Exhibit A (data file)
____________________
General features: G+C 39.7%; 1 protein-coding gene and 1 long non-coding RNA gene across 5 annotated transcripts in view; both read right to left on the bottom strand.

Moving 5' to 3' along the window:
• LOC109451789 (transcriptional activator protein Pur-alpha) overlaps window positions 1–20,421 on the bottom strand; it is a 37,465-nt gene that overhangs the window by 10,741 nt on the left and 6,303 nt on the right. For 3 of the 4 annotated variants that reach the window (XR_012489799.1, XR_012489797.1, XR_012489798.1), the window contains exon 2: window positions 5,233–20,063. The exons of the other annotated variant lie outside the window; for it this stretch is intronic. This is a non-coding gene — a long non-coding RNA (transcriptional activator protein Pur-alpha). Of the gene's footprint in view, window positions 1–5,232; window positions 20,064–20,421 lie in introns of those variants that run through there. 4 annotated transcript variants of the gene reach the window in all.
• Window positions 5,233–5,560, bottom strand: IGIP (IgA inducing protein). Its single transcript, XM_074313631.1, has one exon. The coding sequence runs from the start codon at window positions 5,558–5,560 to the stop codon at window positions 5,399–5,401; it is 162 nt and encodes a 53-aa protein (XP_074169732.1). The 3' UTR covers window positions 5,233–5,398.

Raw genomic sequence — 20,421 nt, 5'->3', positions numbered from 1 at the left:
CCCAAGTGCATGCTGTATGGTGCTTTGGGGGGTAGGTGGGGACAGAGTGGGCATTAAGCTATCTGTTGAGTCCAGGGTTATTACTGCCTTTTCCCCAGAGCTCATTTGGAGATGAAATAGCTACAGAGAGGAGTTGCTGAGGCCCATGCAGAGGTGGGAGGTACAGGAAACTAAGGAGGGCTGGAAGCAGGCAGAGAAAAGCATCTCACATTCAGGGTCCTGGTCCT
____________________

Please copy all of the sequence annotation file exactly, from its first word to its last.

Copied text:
General features: G+C 39.7%; 1 protein-coding gene and 1 long non-coding RNA gene across 5 annotated transcripts in view; both read right to left on the bottom strand.

Moving 5' to 3' along the window:
• LOC109451789 (transcriptional activator protein Pur-alpha) overlaps window positions 1–20,421 on the bottom strand; it is a 37,465-nt gene that overhangs the window by 10,741 nt on the left and 6,303 nt on the right. For 3 of the 4 annotated variants that reach the window (XR_012489799.1, XR_012489797.1, XR_012489798.1), the window contains exon 2: window positions 5,233–20,063. The exons of the other annotated variant lie outside the window; for it this stretch is intronic. This is a non-coding gene — a long non-coding RNA (transcriptional activator protein Pur-alpha). Of the gene's footprint in view, window positions 1–5,232; window positions 20,064–20,421 lie in introns of those variants that run through there. 4 annotated transcript variants of the gene reach the window in all.
• Window positions 5,233–5,560, bottom strand: IGIP (IgA inducing protein). Its single transcript, XM_074313631.1, has one exon. The coding sequence runs from the start codon at window positions 5,558–5,560 to the stop codon at window positions 5,399–5,401; it is 162 nt and encodes a 53-aa protein (XP_074169732.1). The 3' UTR covers window positions 5,233–5,398.

Raw genomic sequence — 20,421 nt, 5'->3', positions numbered from 1 at the left:
CCCAAGTGCATGCTGTATGGTGCTTTGGGGGGTAGGTGGGGACAGAGTGGGCATTAAGCTATCTGTTGAGTCCAGGGTTATTACTGCCTTTTCCCCAGAGCTCATTTGGAGATGAAATAGCTACAGAGAGGAGTTGCTGAGGCCCATGCAGAGGTGGGAGGTACAGGAAACTAAGGAGGGCTGGAAGCAGGCAGAGAAAAGCATCTCACATTCAGGGTCCTGGTCCT